Most Active Stories
- Poll Shows Major Support for Medical Marijuana in Kentucky
- Recurring Trials for an Iranian Family – A Microcosm of the Persecution of the Baha’is in Iran
- TVA Eyes Closing Power Units at Shawnee Fossil Plant, Other Coal Facilities
- Boating Accident on Kentucky Lake Kills Fisherman
- IL State Workers Worried Over Pension Debate
Tue June 26, 2012
Datebook: June 26 - Pearl S. Buck Turns 120
Pearl Sydenstricker Buck, aka Sai Zhenzhju, was an American writer who lived in China for much of her early life, until penning The Good Earth, the best-selling book in the United States in 1931-32, which also won the Pulitzer in 1932. In 1938, she won the Nobel Prize in Literature "for her rich and truly epic descriptions of peasant life in China and for her biographical masterpieces."
The Good Earth follows a poor, hardworking family in a Chinese village before WWII, and helped in the consideration of the Chinese as allies in the coming war with Japan. Long before it was popular to do so, Buck challenged the American public with topics such as racism, sex discrimination, and the plight of unwanted children. Though contemporary history has largely overlooked her legacy, it's hard not to find her influence in the modern relationship between the US and China.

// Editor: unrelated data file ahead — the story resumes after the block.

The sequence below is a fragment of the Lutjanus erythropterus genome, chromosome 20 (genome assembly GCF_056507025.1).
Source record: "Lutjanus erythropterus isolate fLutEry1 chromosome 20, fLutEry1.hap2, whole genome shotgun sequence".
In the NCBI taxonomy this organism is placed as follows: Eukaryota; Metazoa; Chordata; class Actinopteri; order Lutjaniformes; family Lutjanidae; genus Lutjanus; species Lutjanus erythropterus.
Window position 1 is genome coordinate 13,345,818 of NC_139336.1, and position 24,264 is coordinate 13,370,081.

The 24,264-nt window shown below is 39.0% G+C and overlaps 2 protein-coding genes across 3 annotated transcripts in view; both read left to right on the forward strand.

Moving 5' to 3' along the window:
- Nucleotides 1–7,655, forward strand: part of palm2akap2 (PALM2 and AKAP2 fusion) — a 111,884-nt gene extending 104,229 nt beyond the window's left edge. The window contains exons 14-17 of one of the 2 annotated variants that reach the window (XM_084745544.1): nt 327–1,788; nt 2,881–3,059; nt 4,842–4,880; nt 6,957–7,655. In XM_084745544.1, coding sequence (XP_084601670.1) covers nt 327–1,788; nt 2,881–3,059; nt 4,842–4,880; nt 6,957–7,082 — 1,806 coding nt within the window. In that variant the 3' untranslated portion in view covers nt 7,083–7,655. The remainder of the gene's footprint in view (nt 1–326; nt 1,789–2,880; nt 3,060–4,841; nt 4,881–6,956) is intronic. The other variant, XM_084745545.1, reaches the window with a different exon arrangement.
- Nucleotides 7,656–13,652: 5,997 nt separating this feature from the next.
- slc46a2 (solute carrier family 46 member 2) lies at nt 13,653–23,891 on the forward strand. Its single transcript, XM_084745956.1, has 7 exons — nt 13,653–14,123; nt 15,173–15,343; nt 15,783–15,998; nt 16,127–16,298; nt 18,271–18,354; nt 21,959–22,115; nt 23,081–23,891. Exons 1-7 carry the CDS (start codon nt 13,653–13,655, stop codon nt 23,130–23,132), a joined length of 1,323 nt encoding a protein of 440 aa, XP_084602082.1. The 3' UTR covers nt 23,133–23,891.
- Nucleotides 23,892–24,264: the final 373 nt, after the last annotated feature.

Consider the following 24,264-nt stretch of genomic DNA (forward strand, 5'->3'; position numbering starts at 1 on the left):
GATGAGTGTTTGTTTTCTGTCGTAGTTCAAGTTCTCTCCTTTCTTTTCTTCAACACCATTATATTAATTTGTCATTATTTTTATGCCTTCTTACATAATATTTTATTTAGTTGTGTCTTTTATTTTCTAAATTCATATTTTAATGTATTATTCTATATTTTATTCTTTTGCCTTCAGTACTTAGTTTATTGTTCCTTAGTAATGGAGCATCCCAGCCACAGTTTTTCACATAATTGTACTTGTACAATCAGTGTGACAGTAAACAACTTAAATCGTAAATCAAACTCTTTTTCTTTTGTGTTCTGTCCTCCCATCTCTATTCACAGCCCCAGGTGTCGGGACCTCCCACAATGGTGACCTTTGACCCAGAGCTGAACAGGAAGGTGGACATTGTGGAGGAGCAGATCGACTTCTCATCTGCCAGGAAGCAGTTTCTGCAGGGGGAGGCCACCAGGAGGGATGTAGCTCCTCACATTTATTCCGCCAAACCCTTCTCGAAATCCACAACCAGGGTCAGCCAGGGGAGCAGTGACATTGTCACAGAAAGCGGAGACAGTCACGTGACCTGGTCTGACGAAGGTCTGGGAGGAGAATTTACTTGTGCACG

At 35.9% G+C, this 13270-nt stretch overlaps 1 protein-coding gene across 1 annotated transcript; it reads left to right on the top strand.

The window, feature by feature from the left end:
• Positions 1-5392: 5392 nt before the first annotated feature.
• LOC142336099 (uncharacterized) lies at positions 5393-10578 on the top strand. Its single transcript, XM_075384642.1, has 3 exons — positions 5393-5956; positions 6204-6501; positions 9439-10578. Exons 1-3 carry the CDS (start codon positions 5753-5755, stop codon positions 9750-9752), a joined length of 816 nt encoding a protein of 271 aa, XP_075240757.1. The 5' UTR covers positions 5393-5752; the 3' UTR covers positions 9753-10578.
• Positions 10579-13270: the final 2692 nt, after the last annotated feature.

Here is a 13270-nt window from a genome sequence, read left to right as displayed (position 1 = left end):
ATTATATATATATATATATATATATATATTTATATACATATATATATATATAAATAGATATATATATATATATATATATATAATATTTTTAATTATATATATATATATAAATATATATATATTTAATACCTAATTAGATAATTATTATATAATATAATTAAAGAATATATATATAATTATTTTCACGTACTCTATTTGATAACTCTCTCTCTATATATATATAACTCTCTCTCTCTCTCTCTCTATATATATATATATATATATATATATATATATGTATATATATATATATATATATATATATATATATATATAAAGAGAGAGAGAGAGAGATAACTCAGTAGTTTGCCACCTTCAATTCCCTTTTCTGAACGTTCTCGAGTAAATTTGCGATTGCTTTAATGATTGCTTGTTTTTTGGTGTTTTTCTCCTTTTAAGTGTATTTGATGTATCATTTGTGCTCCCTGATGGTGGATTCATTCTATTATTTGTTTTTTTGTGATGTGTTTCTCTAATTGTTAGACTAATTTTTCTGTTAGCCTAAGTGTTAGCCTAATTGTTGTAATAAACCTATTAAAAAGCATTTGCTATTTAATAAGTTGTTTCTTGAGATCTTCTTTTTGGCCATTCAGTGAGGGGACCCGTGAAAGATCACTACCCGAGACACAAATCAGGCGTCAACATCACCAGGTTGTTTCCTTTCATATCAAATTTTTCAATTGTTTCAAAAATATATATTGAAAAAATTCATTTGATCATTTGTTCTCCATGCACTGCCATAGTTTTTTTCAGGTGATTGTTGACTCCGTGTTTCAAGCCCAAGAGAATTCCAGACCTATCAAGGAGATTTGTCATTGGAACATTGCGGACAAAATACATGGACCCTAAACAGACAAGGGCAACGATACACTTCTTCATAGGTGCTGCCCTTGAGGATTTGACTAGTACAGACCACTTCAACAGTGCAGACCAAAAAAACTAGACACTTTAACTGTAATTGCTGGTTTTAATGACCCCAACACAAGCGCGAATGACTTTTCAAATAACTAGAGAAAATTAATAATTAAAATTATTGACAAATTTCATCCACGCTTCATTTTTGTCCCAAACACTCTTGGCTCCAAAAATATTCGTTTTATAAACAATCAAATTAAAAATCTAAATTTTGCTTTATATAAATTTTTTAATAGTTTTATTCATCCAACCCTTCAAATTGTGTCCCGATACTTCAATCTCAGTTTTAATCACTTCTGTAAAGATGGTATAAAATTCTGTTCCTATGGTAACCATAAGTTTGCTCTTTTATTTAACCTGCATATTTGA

It’s Tuesday, June 26
The McCracken County Extension Office Master Chefs will offer a cooking class on Thursday at 5:30 at the Paducah Recreation Center. This week’s topic is grilling. The cost for the class is $1. Register before noon on Wednesday by calling 444-8677.
Western Baptist Hospital offers a Safe Sitter class this Friday from 9 to 4. A certified instructor will teach boys and girls ages 11 to 13 how to handle emergencies with young children. The cost for the class is $25, which includes lunch and supplies. Register by calling (270) 575-8444.
Paducah Artist-in-Residence Jennifer Moss will present her work to the public during receptions on Friday from 5 to 9 and on Saturday from 1 to 5 at the A.I.R. Studio. Moss uses scanning electron microscope images for inspiration, then translates the imagery into sculptures and installations made of fiber. The receptions are free and open to the public.
See community event details at wkms.org.